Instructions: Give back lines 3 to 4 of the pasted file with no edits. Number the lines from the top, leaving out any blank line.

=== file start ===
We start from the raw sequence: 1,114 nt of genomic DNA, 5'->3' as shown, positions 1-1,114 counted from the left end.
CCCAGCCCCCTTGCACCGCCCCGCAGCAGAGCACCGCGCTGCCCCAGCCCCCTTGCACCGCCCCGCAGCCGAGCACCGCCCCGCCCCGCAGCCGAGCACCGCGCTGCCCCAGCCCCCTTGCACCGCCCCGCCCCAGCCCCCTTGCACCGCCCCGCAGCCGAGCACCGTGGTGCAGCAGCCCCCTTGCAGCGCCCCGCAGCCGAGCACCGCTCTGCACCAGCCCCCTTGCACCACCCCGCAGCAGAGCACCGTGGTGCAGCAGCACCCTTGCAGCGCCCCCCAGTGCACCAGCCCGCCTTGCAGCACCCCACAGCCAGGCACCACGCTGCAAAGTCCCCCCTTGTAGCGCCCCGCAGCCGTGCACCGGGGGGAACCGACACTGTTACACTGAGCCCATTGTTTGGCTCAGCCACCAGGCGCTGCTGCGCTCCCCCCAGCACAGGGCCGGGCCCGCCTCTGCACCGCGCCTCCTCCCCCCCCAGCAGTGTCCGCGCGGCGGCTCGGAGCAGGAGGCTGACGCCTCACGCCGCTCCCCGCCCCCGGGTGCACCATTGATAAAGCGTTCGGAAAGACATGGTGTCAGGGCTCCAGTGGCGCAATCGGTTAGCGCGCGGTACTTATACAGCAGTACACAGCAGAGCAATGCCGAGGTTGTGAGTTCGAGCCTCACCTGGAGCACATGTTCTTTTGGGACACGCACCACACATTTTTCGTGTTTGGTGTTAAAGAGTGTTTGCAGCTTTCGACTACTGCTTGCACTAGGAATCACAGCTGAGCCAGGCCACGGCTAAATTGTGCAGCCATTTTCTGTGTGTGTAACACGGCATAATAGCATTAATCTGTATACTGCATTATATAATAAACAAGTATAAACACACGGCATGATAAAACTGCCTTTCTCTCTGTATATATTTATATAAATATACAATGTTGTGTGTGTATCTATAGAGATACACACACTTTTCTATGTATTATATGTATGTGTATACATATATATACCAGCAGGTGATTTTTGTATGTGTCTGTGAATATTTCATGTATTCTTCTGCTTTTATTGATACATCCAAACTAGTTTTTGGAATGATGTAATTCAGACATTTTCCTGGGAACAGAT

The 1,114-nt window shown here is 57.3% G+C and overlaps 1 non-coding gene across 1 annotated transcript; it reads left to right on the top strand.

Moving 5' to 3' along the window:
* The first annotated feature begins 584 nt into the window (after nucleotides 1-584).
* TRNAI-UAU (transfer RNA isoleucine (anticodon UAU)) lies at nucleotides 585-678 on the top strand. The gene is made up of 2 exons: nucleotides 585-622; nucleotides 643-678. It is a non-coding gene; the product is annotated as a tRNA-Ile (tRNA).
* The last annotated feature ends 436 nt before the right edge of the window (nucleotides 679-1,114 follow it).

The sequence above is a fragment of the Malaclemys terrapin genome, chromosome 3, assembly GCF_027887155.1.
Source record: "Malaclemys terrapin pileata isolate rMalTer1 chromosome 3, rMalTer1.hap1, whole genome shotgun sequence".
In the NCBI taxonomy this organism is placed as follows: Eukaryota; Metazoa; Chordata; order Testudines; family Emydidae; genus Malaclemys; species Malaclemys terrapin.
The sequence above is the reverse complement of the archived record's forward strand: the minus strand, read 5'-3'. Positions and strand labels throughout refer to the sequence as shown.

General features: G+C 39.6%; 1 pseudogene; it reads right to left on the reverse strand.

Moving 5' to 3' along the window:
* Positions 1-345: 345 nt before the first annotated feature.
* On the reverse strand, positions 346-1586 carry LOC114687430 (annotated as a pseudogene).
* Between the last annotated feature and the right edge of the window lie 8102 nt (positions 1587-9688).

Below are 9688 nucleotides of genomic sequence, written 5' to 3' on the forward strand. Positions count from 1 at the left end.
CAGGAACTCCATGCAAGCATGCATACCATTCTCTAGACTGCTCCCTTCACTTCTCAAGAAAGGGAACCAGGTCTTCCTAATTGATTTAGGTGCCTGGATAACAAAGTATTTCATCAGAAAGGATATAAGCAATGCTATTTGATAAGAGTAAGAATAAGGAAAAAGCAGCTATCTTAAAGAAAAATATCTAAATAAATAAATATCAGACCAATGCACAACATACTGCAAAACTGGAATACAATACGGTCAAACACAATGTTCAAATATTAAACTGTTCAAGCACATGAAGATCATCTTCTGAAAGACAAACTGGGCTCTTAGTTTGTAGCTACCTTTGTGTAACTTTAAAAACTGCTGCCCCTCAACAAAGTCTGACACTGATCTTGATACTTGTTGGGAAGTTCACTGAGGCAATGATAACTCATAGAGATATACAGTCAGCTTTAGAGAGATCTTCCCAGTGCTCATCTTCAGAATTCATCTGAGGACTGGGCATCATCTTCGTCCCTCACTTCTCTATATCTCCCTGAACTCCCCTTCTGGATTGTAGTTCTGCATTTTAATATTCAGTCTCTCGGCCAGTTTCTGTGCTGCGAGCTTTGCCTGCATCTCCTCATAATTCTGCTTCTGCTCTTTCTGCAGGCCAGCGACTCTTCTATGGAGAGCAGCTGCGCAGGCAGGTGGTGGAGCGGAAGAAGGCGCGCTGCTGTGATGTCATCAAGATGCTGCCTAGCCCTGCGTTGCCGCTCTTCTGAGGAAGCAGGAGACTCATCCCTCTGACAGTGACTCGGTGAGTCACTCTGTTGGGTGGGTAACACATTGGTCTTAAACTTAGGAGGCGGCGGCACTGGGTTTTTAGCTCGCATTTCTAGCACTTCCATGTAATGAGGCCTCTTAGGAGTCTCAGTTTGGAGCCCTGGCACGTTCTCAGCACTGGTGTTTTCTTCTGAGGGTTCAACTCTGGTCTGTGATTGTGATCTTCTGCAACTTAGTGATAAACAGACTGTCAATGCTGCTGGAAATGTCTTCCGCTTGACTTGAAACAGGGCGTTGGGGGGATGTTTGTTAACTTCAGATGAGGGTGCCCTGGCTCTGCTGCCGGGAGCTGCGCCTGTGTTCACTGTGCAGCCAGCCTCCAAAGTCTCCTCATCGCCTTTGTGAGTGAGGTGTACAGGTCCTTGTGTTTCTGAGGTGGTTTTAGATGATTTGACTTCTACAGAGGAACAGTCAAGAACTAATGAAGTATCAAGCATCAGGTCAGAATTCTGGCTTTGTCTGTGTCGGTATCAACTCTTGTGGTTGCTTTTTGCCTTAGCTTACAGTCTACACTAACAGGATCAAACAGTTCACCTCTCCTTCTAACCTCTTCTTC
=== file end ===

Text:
The 1,114-nt window shown here is 57.3% G+C and overlaps 1 non-coding gene across 1 annotated transcript; it reads left to right on the top strand.

Moving 5' to 3' along the window: